Comparison of Microwave-Assisted Thermal Pasteurization and High Pressure Processing as Pasteurization Methods for Green Beans


Faculty Sponsor: JumingTang


Primary College/Unit: Agricultural, Human and Natural Resource Sciences

Category: Agricultural and Natural Resource Sciences

Campus: Pullman




There has been an increasing consumer desire for high quality minimally processed food. The food industry is seeking new processing technologies to meet such consumer desire by producing ready-to-eat meals (RTE) with adequate shelf-life. Novel methods such as high pressure processing (HPP) and microwave-assisted pasteurization system (MAPS) can be the good candidates for food industry. The aim is to provide scientific support to food industry about both pasteurization methods.

Based on literature review, the mild pasteurization conditions were selected as 70°C-2 min for MAPS and 600 MPa-10 min at 25°C for HHP, respectively.  For the severe pasteurization, 90°C-10 min was selected for MAPS and 600 MPa-20 min at initial temperature of 45°C were selected for HPP. The quality attributes such as color, chlorophyll content, texture, and pH of green beans were determined at 2°C over 36 days and 10°C over 20 days and at 2°C over 14 weeks and 7°C over 7 weeks for mild and severe pasteurization, respectively.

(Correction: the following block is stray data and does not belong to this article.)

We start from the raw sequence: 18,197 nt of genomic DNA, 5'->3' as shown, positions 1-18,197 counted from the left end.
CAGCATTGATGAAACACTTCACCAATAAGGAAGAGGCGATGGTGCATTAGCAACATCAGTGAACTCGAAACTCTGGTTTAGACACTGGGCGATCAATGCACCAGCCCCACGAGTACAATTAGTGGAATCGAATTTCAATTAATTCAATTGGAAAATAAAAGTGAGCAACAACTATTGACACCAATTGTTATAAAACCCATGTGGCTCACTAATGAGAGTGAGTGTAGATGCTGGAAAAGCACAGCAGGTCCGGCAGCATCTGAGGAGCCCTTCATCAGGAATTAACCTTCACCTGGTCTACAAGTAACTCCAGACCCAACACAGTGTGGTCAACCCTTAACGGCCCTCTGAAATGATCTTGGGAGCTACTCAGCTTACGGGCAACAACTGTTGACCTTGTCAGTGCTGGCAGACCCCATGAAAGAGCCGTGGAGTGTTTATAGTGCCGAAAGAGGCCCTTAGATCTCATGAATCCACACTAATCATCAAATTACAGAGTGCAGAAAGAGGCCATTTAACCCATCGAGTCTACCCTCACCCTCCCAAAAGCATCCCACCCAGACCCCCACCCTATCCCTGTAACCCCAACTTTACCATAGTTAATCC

Similar color change after both pasteurization methods shows that the processing temperature of MAPS did not negatively affect the color of green beans. Severe pasteurization conditions of MAPS and HPP resulted in more loss in green color. The severe MAPS conditions resulted in less retention of firmness in comparison with the severe HPP pasteurization. This can be attributed to the higher processing temperature (90°C), which results in β-eliminative depolymerization of pectin (softening). Microbial growth, mainly acid-producing microorganisms, might be attributed to the decrease in pH and undesirable appearance and smell.